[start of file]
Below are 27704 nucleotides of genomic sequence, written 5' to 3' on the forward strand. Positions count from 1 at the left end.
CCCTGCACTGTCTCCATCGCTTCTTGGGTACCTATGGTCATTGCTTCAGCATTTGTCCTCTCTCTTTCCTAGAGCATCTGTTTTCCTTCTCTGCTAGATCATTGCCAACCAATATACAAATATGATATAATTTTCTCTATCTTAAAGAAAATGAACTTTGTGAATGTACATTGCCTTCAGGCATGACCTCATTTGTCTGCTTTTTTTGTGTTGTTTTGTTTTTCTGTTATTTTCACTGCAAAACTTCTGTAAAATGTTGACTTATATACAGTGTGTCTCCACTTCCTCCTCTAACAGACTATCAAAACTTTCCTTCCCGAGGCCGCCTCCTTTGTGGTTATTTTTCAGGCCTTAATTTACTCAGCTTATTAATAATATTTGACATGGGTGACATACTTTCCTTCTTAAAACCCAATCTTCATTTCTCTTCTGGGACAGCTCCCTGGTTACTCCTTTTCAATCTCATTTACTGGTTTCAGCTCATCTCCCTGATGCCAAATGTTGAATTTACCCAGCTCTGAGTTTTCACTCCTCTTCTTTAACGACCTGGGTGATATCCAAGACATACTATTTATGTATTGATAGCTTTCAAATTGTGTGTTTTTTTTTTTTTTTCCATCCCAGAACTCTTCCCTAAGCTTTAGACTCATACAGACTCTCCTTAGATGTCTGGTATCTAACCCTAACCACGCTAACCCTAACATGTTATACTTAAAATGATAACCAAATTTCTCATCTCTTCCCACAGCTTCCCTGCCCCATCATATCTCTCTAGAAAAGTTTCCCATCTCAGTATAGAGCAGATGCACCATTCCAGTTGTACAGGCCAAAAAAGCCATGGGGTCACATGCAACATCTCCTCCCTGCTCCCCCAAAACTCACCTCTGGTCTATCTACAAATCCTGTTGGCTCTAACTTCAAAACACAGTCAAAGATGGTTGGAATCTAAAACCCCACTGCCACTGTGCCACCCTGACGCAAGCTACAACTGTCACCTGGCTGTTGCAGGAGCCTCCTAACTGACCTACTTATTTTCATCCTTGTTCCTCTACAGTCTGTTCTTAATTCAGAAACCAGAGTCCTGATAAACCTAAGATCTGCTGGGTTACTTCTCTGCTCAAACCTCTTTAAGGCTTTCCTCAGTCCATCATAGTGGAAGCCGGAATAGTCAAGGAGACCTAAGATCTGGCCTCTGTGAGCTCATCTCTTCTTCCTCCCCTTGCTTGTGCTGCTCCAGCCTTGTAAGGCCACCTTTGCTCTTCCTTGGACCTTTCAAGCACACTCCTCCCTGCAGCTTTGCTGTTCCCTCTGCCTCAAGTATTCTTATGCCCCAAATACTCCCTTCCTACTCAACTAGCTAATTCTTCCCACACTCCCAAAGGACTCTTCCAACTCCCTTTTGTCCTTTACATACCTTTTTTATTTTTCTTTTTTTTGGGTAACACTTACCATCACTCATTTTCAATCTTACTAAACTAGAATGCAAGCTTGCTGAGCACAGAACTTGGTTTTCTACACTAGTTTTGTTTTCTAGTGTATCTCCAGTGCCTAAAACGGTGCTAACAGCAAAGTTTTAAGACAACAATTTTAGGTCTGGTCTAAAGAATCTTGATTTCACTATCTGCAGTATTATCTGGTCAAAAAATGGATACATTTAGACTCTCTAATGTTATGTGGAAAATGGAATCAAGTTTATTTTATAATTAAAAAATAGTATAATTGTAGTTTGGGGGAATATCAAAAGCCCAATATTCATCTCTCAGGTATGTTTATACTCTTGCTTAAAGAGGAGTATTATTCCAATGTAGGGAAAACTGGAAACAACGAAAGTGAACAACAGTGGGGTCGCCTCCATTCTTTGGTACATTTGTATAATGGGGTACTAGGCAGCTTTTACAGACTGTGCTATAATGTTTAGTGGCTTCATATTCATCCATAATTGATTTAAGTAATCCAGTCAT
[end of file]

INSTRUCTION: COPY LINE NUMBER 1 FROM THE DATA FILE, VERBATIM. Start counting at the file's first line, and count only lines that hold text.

Below are 27704 nucleotides of genomic sequence, written 5' to 3' on the forward strand. Positions count from 1 at the left end.